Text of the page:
U.S. District Court Judge Sara Lioi’s eloquent reprimand last week of former Cuyahoga County Commissioner Jimmy Dimora, whom she sentenced to 28 years in prison, reflected her familiarity with government corruption cases — thanks to several that originated in the Mahoning Valley.
The judge has had such political luminaries (a gentle way of saying reprobates) as former Mahoning County Treasurer Lisa Antonini, former Trumbull County Commissioner James Tsagaris and ex-Judge Maureen Cronin of the Mahoning County Common Pleas Court appear before her.
With Cronin and Tsagaris, Lioi issued searing commentaries about their betrayal of the public trust. Antonini’s sentencing will come after federal prosecutors report to the judge that the former chairwoman of the Mahoning County Democratic Party has fully cooperated in other government corruption investigations.
But based on what Lioi said last week before she sentenced Dimora, the former chairman of the Cuyahoga County Democratic Party, and what she had previously said to Cronin and Tsagaris, Antonini will undoubtably suffer her wrath — even if she receives a lesser sentence.
Let there be no misunderstanding, the verbal lashing these and other corrupt public officials receive is fully justified.
Dimora, undoubtedly the most powerful officeholder in Cuyahoga County when he was riding high, was convicted in March on racketeering and 32 other bribery- and corruption-related crimes.
According to the Cleveland Plain Dealer, the judge summarized the charges against Dimora as bribery, extortion, obstruction of justice and racketeering.
Lioi was unmoved by the defendant’s tears and the tears of his daughter, and offered this observation about the former county commissioner:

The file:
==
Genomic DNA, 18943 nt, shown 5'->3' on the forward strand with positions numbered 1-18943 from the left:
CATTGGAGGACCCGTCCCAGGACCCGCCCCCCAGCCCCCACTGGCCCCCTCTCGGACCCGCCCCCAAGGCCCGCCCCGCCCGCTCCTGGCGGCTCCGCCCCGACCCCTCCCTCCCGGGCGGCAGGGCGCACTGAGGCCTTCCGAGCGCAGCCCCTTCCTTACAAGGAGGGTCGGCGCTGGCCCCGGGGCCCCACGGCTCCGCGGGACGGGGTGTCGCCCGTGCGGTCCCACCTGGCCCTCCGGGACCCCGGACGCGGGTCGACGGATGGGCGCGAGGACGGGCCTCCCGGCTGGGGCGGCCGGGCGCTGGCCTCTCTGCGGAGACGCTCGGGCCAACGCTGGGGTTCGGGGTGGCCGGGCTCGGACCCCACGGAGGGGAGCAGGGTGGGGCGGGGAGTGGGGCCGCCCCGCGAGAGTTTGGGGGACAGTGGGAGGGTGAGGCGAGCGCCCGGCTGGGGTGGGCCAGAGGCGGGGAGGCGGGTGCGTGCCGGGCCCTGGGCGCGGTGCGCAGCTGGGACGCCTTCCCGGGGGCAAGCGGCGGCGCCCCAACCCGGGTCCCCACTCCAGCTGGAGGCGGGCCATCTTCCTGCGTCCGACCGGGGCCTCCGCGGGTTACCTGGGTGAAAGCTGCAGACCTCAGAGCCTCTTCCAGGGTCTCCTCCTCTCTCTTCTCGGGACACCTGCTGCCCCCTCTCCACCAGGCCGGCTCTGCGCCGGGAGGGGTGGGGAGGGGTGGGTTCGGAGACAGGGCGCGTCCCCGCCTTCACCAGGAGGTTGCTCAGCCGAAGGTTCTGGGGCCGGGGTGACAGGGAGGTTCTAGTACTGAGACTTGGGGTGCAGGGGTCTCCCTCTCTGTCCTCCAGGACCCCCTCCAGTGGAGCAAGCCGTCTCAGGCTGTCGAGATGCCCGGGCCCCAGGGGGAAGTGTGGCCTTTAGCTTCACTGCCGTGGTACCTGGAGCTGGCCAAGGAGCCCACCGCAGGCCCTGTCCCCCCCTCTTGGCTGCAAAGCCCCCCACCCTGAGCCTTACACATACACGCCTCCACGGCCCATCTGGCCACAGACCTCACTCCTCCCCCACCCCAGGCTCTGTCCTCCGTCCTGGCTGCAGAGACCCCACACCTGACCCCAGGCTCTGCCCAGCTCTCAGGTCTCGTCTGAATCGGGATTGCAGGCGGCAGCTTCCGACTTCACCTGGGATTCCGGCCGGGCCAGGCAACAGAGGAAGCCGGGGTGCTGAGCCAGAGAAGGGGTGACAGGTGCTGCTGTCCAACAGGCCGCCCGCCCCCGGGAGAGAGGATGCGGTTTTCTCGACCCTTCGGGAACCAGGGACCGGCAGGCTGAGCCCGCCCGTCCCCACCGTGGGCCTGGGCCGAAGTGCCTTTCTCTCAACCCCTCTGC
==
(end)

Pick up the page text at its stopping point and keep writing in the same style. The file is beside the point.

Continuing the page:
“The reach of his corruption was far and wide. The destruction left in its wake is incalculable.”
The judge said Dimora’s conduct was part of daily workings in Cuyahoga County, a pervasive pattern of corruption, the Plain Dealer reported.
“In the world of Cuyahoga County corruption, they had somewhat of a symbiotic relationship,” Lioi said.
She noted that while Dimora did good things as mayor of Bedford Heights, his behavior became less about helping others and more about helping Jimmy Dimora.
“Somewhere along the way he began using his power and authority for his own benefit,” the judge said. His conduct caused the citizens of the county to lose faith in their public officials and in their government.
If that admonition has a familiar ring, it’s because the federal judge used similar language when she sentenced former common pleas Judge Cronin in March 2010.
Lioi said that the personal problems Cronin faced “may provide an explanation but not an excuse.” In sending the defendant to prison for 27 months, the judge noted that “the serious and egregious nature of the offense” justified the high end of sentence.
Cronin pleaded guilty to two felony charges of honest-services mail fraud. She also was fined $4,000 and has been on probation since her release in March.
Lioi said the former Youngstown city prosecutor “committed a grave breach of trust” and “betrayed the public she served.”
With Tsagaris, the federal judge’s anger was evident in the language she used in sending him to prison for nine months.
In December 2009, the former commissioner appeared in federal court for violating the terms of the 12 months house arrest he was sentenced to in August 2009.
Tsagaris had pleaded guilty to two counts of honest-services mail fraud for receiving $36,551 from an unnamed local businessman who did business with the Trumbull County commissioners while Tsagaris was a commissioner.
“Your conduct seems to flaunt and disregard the punishment that was imposed,” Judge Lioi told Tsagaris. “You were given the opportunity to stay in your community ... and you flaunted yourself in showing complete and utter disregard for the conditions the court set for you.”
We can only hope Lioi is assigned other such cases that will be coming out of the Mahoning Valley.